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I Know You Know by Gilly Macmillan

I Know You Know by Gilly MacmillanI Know You Know by Gilly Macmillan
Genre: Thriller
Release Date: 18th September 2018
Publisher: William Morrow
Source: Publisher
Add it: Goodreads
Rating: three-stars

Twenty years ago, eleven-year-olds Charlie Paige and Scott Ashby were murdered in the city of Bristol, their bodies dumped near a dog racing track. A man was convicted of the brutal crime, but decades later, questions still linger.

For his whole life, filmmaker Cody Swift has been haunted by the deaths of his childhood best friends. The loose ends of the police investigation consume him so much that he decides to return to Bristol in search of answers. Hoping to uncover new evidence, and to encourage those who may be keeping long-buried secrets to speak up, Cody starts a podcast to record his findings. But there are many people who don’t want the case—along with old wounds—reopened so many years after the tragedy, especially Charlie’s mother, Jess, who decides to take matters into her own hands.

When a long-dead body is found in the same location the boys were left decades before, the disturbing discovery launches another murder investigation. Now Detective John Fletcher, the investigator on the original case, must reopen his dusty files and decide if the two murders are linked. With his career at risk, the clock is ticking and lives are in jeopardy…

I received I Know You Know from the publisher via NetGalley in exchange for an honest review.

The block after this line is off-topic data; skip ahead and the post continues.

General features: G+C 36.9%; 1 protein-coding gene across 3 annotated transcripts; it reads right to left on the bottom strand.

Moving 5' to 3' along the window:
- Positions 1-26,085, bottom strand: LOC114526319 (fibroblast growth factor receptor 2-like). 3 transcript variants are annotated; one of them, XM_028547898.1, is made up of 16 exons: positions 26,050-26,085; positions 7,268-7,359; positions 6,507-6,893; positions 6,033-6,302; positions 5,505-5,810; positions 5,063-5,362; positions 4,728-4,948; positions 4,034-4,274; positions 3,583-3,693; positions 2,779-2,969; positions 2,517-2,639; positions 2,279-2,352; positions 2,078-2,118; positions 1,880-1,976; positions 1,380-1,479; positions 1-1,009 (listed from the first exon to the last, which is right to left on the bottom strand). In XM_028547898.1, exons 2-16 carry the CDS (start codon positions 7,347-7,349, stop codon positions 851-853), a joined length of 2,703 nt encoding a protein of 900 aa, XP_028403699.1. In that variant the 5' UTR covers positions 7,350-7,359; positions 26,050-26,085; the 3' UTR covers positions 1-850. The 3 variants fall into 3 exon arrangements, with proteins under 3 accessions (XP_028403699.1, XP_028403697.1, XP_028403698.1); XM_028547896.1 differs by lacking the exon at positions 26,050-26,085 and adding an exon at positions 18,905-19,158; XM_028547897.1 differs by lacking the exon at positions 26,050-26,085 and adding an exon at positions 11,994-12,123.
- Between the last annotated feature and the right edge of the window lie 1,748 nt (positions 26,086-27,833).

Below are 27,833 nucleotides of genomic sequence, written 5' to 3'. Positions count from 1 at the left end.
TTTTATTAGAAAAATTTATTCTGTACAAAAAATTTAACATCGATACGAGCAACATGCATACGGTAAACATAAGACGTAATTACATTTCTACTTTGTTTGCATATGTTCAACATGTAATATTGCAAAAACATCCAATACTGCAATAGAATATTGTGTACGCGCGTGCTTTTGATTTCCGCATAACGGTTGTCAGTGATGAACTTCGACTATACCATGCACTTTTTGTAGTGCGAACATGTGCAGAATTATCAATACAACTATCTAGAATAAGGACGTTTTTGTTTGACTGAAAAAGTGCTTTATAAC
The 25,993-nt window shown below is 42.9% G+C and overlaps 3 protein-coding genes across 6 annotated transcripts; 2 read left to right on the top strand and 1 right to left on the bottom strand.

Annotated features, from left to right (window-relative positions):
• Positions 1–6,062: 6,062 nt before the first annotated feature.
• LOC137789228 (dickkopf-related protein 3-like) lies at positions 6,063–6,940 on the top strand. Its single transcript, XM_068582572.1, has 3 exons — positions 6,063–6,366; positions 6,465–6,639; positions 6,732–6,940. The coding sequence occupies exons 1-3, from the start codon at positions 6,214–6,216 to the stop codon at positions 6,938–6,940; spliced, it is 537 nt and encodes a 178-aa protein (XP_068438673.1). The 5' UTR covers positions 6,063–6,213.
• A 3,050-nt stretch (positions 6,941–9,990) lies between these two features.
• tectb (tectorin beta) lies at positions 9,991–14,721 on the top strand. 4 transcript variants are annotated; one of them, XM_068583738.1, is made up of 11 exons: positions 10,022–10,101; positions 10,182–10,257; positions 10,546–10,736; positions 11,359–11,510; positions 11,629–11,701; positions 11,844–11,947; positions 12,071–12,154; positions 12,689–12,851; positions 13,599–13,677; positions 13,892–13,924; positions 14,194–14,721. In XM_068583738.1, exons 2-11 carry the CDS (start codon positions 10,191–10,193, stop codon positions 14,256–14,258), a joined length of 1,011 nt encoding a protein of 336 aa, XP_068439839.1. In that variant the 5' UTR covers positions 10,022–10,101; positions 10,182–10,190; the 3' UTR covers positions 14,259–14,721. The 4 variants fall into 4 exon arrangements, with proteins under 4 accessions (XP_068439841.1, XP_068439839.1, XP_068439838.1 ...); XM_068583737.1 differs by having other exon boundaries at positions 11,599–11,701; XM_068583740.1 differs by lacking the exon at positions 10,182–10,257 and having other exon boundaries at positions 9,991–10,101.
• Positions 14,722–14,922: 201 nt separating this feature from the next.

I Know You Know caught my eye when it was released in the US last year, and I was really excited when I saw it was on NetGalley. I’d heard some really great things about this adult thriller and I was keen to get my hands on it!

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The Woman in the Window by A.J. Finn

The Woman in the Window by A.J. FinnThe Woman in the Window by A. J. Finn
Genre: Thriller
Release Date: 2nd January 2018
Publisher: William Morrow
Source: Borrowed
Add it: Goodreads
Rating: three-stars

Anna Fox lives alone, a recluse in her New York City home, unable to venture outside. She spends her day drinking wine (maybe too much), watching old movies, recalling happier times--and spying on her neighbors.

Then the Russells move into the house across the way: a father, a mother, and their teenage son. The perfect family. But when Anna, gazing out her window one night, sees something she shouldn’t, her world begins to crumble—and its shocking secrets are laid bare.

What is real? What is imagined? Who is in danger? Who is in control? In this diabolically gripping thriller, no one—and nothing—is what it seems.

As psychological thrillers go, The Woman in the Window is an intriguing one, but it’s not all that original. I feel like I’ve read most of these plot points before in various other books, and nothing really stood out here.

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